July 24, 2010

stories from the past

Winter has always been an intense time for me. Over the last few years, I have waited patiently for her arrival, for her strange and potent ability to make solitude seem enchanting, as though suddenly I had the perfect reason to sink deeper into my cave.

Throughout my teenage years however, and well into my twenties, things were very different. 

During wintertime, I felt weakened - much more than anybody else, and her mysterious darkness would render me invisible, as if I had disappeared inward.

As I grew older and became more conscious of my own cyclical nature I was better able to prepare for that first stark wave of emptiness, for the blood-coloured dusk, for the paralysis.  Alone in my cave again and I have at last come to cherish Winter's dark and beguiling beauty.

I have surrounded myself with a mountain of books - books that I have acquired over the course of a year but  have not had time to read.  

Last night I took a long, hot, perfumed bath - the kind adorned with lavender and frankincense and candles. I made a pact with myself and with grief (aka depression), to write and read my way out of the darkness, whenever it gravitates my way.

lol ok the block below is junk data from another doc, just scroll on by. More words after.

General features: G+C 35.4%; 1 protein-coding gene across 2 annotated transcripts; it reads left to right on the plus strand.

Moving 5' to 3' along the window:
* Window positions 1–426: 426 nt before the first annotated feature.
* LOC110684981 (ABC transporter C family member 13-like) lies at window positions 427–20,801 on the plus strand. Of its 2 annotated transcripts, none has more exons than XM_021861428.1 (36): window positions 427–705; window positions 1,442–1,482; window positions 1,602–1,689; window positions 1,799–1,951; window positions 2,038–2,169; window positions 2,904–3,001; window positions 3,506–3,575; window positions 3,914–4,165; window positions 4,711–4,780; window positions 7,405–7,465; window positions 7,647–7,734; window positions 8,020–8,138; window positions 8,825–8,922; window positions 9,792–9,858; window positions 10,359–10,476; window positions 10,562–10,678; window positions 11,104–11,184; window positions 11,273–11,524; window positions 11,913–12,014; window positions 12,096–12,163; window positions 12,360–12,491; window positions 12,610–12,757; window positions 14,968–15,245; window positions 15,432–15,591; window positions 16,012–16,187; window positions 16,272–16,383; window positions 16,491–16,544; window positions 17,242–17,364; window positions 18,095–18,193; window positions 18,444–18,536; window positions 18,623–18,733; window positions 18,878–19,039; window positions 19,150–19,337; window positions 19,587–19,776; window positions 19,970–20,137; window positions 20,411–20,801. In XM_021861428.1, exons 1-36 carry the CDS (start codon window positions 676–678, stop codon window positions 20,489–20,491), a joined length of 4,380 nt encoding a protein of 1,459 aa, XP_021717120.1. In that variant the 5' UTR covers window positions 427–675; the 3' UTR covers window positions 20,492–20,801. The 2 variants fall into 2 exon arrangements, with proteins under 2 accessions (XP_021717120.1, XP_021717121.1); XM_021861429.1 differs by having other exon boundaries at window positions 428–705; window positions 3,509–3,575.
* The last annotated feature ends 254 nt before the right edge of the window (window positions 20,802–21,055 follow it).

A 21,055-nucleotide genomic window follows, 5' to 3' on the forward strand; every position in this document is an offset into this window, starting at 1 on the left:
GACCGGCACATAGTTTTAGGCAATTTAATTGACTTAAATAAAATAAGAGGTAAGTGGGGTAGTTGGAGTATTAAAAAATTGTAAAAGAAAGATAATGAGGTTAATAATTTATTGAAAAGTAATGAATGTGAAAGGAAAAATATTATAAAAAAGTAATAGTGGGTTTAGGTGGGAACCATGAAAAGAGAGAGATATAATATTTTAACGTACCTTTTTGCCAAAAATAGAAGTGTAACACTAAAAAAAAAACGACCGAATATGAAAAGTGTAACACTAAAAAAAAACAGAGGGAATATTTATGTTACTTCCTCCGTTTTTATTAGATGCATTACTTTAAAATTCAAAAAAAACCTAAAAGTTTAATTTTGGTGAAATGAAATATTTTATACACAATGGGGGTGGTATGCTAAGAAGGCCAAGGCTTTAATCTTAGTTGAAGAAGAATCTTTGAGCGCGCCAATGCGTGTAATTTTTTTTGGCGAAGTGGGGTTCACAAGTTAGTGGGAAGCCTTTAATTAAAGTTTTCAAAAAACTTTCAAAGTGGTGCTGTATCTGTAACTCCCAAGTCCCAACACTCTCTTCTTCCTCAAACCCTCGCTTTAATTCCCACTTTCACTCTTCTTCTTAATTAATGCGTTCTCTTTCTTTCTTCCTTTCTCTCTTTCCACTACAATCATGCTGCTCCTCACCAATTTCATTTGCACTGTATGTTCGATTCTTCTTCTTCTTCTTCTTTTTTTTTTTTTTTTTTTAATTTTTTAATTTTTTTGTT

These days, I no longer have the time or the inclination to be held prisoner by the darkness - I no longer have that investment. 

I cannot change the past or the way I am put together, but I can change the way I walk through the fire.... Who said that? Does anyone out there remember? 

Here are a list of things to carry you through the winter.

1. I am loving reading The Family Law by Benjamin Law - Australia's answer to David Sedaris.

2. Which famous writer do you write like? Now you can find out.

3. If your cat went missing and you asked the world's funniest graphic designer to make you a poster this is what it would look like.

4. I am every asylum seeker is Greg Foyster's contribution to the factual side of what it really means to be an asylum seeker.

5. Phil and Me is a moving multimedia essay by Amanda Tetrault about her schizophrenic father.

6. All Joy And No Fun is a revealing essay from the New Yorker into why parents hate parenting. Think what you will but big props for someone finally telling the truth and keeping it real.

7. And as if Tony Abbott designed these posters himself, the Huffington Post provides The Funniest Sex Education Posters Of All Time. 

Happy hibernation. 

1 comment:

Anonymous said...

Awesome mate as ever xx